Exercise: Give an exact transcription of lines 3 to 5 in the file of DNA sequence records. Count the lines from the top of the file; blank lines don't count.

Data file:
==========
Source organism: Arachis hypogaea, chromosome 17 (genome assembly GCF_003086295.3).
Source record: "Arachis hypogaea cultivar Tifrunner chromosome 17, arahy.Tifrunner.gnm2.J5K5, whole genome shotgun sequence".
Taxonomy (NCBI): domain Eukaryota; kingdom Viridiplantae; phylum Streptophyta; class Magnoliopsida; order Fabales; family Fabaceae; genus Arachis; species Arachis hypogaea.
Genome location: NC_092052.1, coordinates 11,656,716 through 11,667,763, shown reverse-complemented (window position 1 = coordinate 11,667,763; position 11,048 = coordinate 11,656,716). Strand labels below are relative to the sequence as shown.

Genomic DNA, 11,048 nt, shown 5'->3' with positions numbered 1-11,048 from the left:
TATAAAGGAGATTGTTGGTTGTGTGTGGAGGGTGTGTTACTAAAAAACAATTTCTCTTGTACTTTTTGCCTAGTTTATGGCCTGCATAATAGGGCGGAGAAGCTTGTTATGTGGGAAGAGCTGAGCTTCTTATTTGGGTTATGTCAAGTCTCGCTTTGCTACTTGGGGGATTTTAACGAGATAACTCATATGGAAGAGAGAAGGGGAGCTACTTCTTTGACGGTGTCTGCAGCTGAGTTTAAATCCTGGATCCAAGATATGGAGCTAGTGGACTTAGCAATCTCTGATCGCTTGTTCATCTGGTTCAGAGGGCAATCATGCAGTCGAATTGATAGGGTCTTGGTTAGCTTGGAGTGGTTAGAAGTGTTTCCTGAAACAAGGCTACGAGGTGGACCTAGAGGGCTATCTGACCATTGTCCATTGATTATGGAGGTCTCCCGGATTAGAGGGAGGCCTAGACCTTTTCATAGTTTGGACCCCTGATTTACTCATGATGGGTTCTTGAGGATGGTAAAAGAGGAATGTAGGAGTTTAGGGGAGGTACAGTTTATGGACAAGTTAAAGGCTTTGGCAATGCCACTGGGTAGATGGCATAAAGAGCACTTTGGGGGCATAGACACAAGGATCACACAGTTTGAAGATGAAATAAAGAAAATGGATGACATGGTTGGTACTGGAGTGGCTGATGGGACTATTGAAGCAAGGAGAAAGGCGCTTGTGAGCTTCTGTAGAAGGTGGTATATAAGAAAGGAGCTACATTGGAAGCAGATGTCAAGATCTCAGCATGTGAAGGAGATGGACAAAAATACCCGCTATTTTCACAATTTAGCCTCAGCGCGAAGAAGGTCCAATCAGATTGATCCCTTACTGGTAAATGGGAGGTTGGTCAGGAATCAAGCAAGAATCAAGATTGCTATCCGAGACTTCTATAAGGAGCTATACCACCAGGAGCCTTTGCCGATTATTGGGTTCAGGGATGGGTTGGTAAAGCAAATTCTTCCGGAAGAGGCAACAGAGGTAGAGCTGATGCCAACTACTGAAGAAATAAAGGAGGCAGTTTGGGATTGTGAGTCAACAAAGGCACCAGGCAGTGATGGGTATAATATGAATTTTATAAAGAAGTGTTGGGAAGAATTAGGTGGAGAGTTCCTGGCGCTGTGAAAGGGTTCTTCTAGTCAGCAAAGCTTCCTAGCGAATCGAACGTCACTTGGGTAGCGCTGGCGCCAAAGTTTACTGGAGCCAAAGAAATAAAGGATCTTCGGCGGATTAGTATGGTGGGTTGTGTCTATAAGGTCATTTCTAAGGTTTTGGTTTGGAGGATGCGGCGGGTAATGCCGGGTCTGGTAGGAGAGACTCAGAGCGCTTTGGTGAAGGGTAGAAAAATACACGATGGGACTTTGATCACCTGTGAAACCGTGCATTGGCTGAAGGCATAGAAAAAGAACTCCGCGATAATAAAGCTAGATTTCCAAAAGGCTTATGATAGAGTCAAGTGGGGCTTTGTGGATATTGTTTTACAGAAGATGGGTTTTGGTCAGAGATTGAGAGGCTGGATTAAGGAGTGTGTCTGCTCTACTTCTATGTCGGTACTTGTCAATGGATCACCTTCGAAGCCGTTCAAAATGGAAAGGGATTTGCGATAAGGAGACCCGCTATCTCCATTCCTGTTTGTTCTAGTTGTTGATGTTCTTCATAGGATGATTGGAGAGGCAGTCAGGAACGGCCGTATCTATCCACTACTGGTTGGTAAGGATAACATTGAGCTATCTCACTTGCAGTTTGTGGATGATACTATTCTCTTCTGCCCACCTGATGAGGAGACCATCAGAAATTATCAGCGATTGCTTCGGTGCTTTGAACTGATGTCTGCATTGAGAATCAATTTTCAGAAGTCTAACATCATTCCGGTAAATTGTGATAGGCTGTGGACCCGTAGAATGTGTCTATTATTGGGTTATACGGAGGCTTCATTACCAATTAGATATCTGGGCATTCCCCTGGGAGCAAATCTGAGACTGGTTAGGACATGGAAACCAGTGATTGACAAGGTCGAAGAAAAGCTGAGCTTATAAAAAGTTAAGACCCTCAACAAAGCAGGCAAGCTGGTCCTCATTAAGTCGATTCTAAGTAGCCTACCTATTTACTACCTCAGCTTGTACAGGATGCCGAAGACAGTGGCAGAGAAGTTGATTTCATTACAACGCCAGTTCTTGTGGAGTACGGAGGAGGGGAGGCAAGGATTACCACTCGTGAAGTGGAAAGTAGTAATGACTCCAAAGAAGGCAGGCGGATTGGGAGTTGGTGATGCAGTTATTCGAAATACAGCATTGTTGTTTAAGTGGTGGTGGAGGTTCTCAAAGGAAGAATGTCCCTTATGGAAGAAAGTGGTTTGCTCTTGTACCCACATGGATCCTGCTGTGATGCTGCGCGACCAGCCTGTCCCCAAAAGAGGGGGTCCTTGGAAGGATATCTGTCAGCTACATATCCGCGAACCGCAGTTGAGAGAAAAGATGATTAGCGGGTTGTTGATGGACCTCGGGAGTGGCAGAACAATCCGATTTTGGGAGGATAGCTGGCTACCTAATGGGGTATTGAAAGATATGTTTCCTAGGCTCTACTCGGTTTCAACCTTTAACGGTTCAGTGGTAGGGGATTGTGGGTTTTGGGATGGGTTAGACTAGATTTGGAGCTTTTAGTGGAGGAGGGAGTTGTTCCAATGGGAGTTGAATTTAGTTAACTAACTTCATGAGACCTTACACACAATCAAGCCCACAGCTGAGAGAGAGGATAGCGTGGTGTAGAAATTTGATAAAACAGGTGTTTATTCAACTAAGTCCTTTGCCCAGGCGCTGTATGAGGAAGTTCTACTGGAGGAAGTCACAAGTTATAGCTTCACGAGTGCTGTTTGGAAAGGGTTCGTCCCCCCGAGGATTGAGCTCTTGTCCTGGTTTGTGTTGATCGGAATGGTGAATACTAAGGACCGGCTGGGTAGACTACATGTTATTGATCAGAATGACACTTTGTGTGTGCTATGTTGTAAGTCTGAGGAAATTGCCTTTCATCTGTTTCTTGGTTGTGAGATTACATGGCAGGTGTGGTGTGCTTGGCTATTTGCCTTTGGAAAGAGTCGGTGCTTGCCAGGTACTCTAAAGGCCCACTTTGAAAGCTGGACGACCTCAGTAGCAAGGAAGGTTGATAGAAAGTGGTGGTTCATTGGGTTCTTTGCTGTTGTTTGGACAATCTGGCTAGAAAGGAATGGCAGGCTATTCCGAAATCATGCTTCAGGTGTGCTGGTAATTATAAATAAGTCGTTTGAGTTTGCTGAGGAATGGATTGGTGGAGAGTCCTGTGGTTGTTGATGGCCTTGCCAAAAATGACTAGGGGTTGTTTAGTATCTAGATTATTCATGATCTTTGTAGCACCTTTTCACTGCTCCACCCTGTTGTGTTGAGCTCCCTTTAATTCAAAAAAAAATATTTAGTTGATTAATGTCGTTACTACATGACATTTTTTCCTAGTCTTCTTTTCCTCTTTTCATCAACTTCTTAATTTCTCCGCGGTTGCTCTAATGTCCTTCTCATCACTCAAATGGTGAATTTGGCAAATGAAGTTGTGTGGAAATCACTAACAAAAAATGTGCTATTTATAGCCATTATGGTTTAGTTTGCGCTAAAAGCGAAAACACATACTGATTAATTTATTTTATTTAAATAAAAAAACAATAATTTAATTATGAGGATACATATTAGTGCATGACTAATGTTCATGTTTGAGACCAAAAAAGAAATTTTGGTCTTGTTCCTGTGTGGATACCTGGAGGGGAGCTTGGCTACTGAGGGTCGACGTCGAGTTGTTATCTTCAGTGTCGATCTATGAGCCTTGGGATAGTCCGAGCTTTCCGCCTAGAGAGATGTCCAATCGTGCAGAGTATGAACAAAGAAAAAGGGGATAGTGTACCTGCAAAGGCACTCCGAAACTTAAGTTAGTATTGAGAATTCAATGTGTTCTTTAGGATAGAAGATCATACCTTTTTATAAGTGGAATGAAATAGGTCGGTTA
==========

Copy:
Taxonomy (NCBI): domain Eukaryota; kingdom Viridiplantae; phylum Streptophyta; class Magnoliopsida; order Fabales; family Fabaceae; genus Arachis; species Arachis hypogaea.
Genome location: NC_092052.1, coordinates 11,656,716 through 11,667,763, shown reverse-complemented (window position 1 = coordinate 11,667,763; position 11,048 = coordinate 11,656,716). Strand labels below are relative to the sequence as shown.

Genomic DNA, 11,048 nt, shown 5'->3' with positions numbered 1-11,048 from the left: